Amid the many discussions of whether John Winthrop’s call for the Massachusetts Colony to be a “city on a hill” was a claim for exceptionalism for themselves and a future America, not enough attention has been paid to what a “city on a hill” really meant in 17th-century New England. This talk by Dr. Francis J. Bremer (pictured below) on September14, 2021, sponsored by the Partnership of Historic Bostons, examined how John Winthrop and others believed they should live and interact with one another to achieve that vision. Click here for the 50-minute video of Dr. Bremmer’s talk followed by a 40-minute Q&A.
Rejecting the emerging individualism of the age and its manifestations in material selfishness, the Puritans sought to create, from scratch, a society in which all members would labor to assist one another.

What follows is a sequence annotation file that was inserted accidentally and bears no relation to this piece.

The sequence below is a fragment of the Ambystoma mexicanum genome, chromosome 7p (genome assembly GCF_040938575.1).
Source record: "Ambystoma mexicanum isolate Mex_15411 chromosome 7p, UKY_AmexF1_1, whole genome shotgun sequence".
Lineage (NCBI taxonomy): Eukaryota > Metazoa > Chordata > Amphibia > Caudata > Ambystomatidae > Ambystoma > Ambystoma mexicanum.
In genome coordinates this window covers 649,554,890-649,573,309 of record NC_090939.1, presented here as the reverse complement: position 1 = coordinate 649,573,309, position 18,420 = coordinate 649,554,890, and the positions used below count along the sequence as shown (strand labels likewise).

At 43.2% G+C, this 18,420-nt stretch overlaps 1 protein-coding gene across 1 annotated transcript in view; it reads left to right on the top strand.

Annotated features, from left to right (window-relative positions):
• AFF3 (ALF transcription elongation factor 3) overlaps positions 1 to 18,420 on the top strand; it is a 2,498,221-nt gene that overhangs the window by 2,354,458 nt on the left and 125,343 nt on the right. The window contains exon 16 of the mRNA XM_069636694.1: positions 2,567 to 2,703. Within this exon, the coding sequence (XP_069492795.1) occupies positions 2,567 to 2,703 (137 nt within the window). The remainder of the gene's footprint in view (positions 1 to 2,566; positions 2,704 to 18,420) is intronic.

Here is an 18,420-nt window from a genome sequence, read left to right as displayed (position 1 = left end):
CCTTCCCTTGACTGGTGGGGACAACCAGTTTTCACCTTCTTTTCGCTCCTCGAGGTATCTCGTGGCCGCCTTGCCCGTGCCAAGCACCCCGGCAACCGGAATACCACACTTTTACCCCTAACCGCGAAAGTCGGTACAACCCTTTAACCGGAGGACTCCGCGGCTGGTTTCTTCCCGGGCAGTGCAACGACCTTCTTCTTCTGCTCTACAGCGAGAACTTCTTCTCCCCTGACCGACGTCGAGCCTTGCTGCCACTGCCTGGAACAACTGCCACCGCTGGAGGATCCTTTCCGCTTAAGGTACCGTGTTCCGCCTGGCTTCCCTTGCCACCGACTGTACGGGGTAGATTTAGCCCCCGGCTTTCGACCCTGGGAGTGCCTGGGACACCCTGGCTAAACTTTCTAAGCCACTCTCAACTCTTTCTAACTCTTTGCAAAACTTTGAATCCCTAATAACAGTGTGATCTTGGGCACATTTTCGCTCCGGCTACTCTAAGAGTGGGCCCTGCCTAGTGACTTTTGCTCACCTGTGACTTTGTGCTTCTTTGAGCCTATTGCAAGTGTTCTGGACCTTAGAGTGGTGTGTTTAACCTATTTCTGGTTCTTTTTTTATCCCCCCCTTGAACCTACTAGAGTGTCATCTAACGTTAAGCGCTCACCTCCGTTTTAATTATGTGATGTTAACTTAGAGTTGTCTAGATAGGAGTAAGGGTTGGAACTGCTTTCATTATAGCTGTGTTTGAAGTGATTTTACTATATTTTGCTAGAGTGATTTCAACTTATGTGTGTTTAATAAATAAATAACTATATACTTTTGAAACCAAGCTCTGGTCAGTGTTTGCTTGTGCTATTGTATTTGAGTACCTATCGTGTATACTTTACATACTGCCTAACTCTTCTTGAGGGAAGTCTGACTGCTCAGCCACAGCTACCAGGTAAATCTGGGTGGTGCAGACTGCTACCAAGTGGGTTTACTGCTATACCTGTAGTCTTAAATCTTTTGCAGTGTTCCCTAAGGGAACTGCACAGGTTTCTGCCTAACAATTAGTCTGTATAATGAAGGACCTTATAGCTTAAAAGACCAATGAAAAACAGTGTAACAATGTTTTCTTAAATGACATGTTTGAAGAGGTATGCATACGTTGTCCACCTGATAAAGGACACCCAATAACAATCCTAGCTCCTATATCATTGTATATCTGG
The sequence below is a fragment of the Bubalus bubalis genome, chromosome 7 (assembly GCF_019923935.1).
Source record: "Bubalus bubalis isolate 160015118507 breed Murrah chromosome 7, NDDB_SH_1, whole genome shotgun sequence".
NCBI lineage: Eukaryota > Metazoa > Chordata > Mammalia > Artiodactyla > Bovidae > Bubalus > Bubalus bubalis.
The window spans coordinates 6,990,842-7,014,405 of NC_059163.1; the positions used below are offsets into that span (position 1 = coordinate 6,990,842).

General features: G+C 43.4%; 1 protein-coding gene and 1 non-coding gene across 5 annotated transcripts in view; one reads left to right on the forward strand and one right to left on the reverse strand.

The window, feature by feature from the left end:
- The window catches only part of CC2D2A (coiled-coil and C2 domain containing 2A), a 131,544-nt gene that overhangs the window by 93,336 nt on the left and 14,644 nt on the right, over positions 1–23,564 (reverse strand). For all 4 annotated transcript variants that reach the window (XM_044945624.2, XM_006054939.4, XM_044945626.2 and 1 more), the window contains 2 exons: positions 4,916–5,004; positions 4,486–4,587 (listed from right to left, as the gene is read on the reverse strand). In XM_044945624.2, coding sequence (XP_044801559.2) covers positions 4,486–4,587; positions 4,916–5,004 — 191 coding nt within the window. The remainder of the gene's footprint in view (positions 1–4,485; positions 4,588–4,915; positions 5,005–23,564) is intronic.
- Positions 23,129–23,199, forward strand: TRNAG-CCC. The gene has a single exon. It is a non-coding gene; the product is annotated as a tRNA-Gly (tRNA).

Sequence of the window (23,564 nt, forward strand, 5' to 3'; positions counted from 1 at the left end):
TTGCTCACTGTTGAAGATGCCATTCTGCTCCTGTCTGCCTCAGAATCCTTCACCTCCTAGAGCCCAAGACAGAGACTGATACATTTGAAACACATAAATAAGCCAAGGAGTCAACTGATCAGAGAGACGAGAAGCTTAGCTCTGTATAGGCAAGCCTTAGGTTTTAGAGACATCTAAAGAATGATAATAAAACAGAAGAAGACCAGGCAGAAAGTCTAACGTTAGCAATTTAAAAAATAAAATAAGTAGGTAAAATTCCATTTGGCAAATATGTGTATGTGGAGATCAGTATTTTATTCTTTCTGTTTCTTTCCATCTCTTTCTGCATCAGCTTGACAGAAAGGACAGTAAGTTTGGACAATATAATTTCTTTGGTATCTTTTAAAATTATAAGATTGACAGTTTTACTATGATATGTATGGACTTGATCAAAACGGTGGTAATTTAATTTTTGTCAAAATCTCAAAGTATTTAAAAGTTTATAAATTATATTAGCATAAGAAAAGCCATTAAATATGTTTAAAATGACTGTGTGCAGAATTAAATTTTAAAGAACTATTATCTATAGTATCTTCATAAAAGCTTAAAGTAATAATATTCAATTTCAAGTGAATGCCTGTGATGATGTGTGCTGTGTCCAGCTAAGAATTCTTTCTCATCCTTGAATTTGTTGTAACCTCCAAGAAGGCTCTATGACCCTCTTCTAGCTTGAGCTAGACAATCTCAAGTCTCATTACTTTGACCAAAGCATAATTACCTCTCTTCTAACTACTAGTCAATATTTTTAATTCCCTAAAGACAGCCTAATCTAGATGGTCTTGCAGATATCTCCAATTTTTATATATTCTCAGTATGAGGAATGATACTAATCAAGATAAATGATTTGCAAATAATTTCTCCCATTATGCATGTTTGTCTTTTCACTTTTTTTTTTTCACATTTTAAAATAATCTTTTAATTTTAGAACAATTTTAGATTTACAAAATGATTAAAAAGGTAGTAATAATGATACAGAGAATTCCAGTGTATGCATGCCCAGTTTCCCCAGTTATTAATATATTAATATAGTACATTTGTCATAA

They espoused a social gospel deeply rooted in Christianity – a gospel especially embraced by 16th- and 17th-century Puritan reformers. (Above, John Winthrop and Cotton Mather)
A particular challenge for New Englanders was the need to define the boundaries of their new community. Dr. Bremer explored the ways in which the institutions of church and state were shaped by the imperatives of the social gospel, focusing on key individuals’ different views and how differences were dealt with. (Above, Thomas Dudley and Roger Williams.
After examining how the colonists’ behavior expressed their social gospel, he suggested how this element of the Puritan legacy is relevant to us today. Above, Ann Hutchinson.